7. #137
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    Quote Originally Posted by lowtech redneck View Post
    Nice attempt to at a "false accusation in the mirror."
    whatever you say man. I'm wrong you're right... christian fundamentalists in the USA are cool, calm, collected and lining up at the gates of the white house in support of the rights and freedoms of all people even those that don't believe what they do. Their bombs are made of love, flowers, and candy. Their threats consist of prayers for the souls of the weak. They'd never ever consider forcing their will upon another through violence or force and legislating their bible is out of the question.

    What a pretty circle we've drawn here...

  8. #138
    Senior Member lowtech redneck's Avatar
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    Quote Originally Posted by compulsiverambler View Post
    So, you don't actually agree with my earlier statement that 'violence is violence'; violence isn't as bad depending on what changes it aims to impose.

    it seems that Christians are much more likely to successfully reduce freedom of religion and equality under the law in the USA than Muslims are.

    If you don't think violence is as serious as endangerment of essential freedoms, why do you think you seem to have been arguing (and to be honest I've lost track of what we're fundamentally arguing about) that Islam and/or Muslims is a more serious problem than Christianity/Christians?
    1.) While I think that's true to some extent, that wasn't really my point; I think a substantially smaller percentage of Christians threaten or carry out violence for religious reasons than Muslims, altogether, but that my primary issues of concern are the fundamental freedoms necessary for liberal democracies to function (those being freedom of religion, freedom of speech, and equality under the law).

    2.) In terms of equality under the law you are correct (mostly due to the sheer numbers involved in combination with Christian opposition to modern issues such as same-sex marriage, though I consider that particular example as a violation of the spirit rather than the letter of equality under the law), but I actually consider secular left-wing groups (in the United States) to be a far greater threat than Christian groups to free speech and religious freedom. I don't really consider Christian groups to be a threat to free religion or free speech, particularly not within the United States, due to a lack of basic opposition to the concept. A large percentage of Muslims, however, desire laws against blasphemy, apostasy, and proselytism-which is effectively the same as opposing free speech and religious freedom.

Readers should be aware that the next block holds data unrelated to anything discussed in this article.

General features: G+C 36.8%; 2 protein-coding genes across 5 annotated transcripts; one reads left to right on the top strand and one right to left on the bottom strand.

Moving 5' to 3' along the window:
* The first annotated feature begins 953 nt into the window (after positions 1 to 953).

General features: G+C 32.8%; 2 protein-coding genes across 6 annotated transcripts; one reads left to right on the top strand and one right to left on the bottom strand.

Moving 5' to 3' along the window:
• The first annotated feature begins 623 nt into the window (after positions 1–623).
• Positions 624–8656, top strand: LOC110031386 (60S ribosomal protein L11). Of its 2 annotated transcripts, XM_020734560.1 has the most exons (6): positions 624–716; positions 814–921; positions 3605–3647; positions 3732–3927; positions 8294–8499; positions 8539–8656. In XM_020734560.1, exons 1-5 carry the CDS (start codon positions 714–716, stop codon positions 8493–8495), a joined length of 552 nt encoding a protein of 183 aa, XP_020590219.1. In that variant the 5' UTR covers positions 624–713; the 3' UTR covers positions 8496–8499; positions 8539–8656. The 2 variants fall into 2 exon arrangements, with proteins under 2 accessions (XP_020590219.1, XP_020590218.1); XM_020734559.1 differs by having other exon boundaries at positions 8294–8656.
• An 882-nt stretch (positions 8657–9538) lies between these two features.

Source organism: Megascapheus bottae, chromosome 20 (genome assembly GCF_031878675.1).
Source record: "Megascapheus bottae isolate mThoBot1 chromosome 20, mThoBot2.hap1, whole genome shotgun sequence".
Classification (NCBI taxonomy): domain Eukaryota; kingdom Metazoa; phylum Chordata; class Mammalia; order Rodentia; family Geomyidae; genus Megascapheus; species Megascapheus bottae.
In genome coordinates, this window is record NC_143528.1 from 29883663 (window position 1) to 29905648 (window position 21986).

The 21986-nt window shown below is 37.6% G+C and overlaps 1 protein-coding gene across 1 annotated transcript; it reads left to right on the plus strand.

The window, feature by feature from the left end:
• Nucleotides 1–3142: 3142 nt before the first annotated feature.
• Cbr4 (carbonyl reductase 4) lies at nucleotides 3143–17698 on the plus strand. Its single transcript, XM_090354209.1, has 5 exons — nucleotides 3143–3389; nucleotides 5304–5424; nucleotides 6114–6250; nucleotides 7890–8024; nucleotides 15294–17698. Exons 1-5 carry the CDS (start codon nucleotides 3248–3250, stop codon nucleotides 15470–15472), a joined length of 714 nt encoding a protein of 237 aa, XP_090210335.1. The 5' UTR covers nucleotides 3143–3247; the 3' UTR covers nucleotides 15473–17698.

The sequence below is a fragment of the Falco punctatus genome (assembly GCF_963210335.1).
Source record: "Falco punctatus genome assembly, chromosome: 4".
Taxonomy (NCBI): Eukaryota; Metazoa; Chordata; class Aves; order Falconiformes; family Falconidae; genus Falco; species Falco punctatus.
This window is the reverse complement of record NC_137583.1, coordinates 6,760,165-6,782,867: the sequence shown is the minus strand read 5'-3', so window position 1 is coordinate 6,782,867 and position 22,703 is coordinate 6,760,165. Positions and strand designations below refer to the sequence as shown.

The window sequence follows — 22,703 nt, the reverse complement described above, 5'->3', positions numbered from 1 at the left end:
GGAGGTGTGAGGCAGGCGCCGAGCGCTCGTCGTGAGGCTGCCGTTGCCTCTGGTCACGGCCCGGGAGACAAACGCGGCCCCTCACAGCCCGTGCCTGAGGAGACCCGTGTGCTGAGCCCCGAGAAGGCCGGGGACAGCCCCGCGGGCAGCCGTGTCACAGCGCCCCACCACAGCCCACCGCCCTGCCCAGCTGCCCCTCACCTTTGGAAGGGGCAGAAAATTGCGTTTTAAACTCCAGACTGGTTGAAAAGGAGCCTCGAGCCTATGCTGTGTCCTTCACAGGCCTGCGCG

3.) Because moderate Islamists, seeking the implementation of Shariah law through peaceful means, represent a greater threat than the militant Islamists to essential freedoms (though the two groups effectively reinforce the other). Also, I majored in International Relations and Comparative Politics, and so by habituation I'm predisposed to view this issue through an international perspective, while others view this issue through a national perspective. Finally, I'm lazy and kind of weary of rehashing multiple other threads that have come and gone, so attempts on my part to be succinct probably have a negative impact on clarity.
    Last edited by lowtech redneck; 05-17-2010 at 10:31 PM. Reason: grammer

  9. #139
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    Quote Originally Posted by lowtech redneck View Post
    I majored in International Relations and Comparative Politics, and so by habituation I'm predisposed to view this issue through an international perspective, while others view this issue through a national perspective.
    Yes, you do seem to have more than a parochial perspective. And this is very welcome on this international site.

  10. #140
    What is, is. Arthur Schopenhauer's Avatar
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    How did I miss this thread? Lame.
    INTJ | 5w4 - Sp/Sx/So | 5-4-(9/1) | RLoEI | Melancholic-Choleric | Johari & Nohari

    This will not end well...
    But it will at least be poetic, I suppose...

    Hmm... But what if it does end well?
    Then I suppose it will be a different sort of poetry, a preferable sort...
    A sort I could become accustomed to...